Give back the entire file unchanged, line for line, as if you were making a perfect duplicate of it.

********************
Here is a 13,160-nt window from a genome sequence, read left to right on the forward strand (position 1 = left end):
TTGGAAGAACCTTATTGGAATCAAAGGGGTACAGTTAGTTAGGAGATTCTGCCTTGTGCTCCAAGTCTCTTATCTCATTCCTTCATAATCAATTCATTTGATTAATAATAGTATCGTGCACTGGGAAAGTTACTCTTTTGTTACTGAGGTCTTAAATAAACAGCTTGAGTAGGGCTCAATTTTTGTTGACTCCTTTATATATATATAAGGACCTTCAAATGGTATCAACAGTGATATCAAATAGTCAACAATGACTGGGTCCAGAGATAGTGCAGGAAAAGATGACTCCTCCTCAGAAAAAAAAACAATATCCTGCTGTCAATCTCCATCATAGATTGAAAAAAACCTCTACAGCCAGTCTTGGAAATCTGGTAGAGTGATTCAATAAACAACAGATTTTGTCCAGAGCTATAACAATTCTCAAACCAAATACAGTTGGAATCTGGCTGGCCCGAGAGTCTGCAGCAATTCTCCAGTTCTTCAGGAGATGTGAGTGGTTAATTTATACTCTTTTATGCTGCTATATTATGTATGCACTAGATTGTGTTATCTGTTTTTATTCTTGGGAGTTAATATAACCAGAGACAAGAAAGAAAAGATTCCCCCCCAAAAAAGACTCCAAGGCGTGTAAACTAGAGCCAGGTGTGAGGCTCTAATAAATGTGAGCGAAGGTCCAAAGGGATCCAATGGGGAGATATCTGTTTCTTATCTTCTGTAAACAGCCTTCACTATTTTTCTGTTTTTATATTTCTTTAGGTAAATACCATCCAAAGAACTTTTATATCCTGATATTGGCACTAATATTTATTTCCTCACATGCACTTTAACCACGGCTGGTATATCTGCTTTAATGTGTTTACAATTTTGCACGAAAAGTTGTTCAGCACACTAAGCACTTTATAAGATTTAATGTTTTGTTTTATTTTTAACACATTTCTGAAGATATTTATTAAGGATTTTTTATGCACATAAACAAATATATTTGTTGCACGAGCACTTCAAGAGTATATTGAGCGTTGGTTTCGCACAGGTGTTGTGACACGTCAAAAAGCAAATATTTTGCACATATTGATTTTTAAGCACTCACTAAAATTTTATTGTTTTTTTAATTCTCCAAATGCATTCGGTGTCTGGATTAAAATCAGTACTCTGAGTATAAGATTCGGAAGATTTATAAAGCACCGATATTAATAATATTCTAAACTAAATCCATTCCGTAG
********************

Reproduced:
Here is a 13,160-nt window from a genome sequence, read left to right on the forward strand (position 1 = left end):
TTGGAAGAACCTTATTGGAATCAAAGGGGTACAGTTAGTTAGGAGATTCTGCCTTGTGCTCCAAGTCTCTTATCTCATTCCTTCATAATCAATTCATTTGATTAATAATAGTATCGTGCACTGGGAAAGTTACTCTTTTGTTACTGAGGTCTTAAATAAACAGCTTGAGTAGGGCTCAATTTTTGTTGACTCCTTTATATATATATAAGGACCTTCAAATGGTATCAACAGTGATATCAAATAGTCAACAATGACTGGGTCCAGAGATAGTGCAGGAAAAGATGACTCCTCCTCAGAAAAAAAAACAATATCCTGCTGTCAATCTCCATCATAGATTGAAAAAAACCTCTACAGCCAGTCTTGGAAATCTGGTAGAGTGATTCAATAAACAACAGATTTTGTCCAGAGCTATAACAATTCTCAAACCAAATACAGTTGGAATCTGGCTGGCCCGAGAGTCTGCAGCAATTCTCCAGTTCTTCAGGAGATGTGAGTGGTTAATTTATACTCTTTTATGCTGCTATATTATGTATGCACTAGATTGTGTTATCTGTTTTTATTCTTGGGAGTTAATATAACCAGAGACAAGAAAGAAAAGATTCCCCCCCAAAAAAGACTCCAAGGCGTGTAAACTAGAGCCAGGTGTGAGGCTCTAATAAATGTGAGCGAAGGTCCAAAGGGATCCAATGGGGAGATATCTGTTTCTTATCTTCTGTAAACAGCCTTCACTATTTTTCTGTTTTTATATTTCTTTAGGTAAATACCATCCAAAGAACTTTTATATCCTGATATTGGCACTAATATTTATTTCCTCACATGCACTTTAACCACGGCTGGTATATCTGCTTTAATGTGTTTACAATTTTGCACGAAAAGTTGTTCAGCACACTAAGCACTTTATAAGATTTAATGTTTTGTTTTATTTTTAACACATTTCTGAAGATATTTATTAAGGATTTTTTATGCACATAAACAAATATATTTGTTGCACGAGCACTTCAAGAGTATATTGAGCGTTGGTTTCGCACAGGTGTTGTGACACGTCAAAAAGCAAATATTTTGCACATATTGATTTTTAAGCACTCACTAAAATTTTATTGTTTTTTTAATTCTCCAAATGCATTCGGTGTCTGGATTAAAATCAGTACTCTGAGTATAAGATTCGGAAGATTTATAAAGCACCGATATTAATAATATTCTAAACTAAATCCATTCCGTAG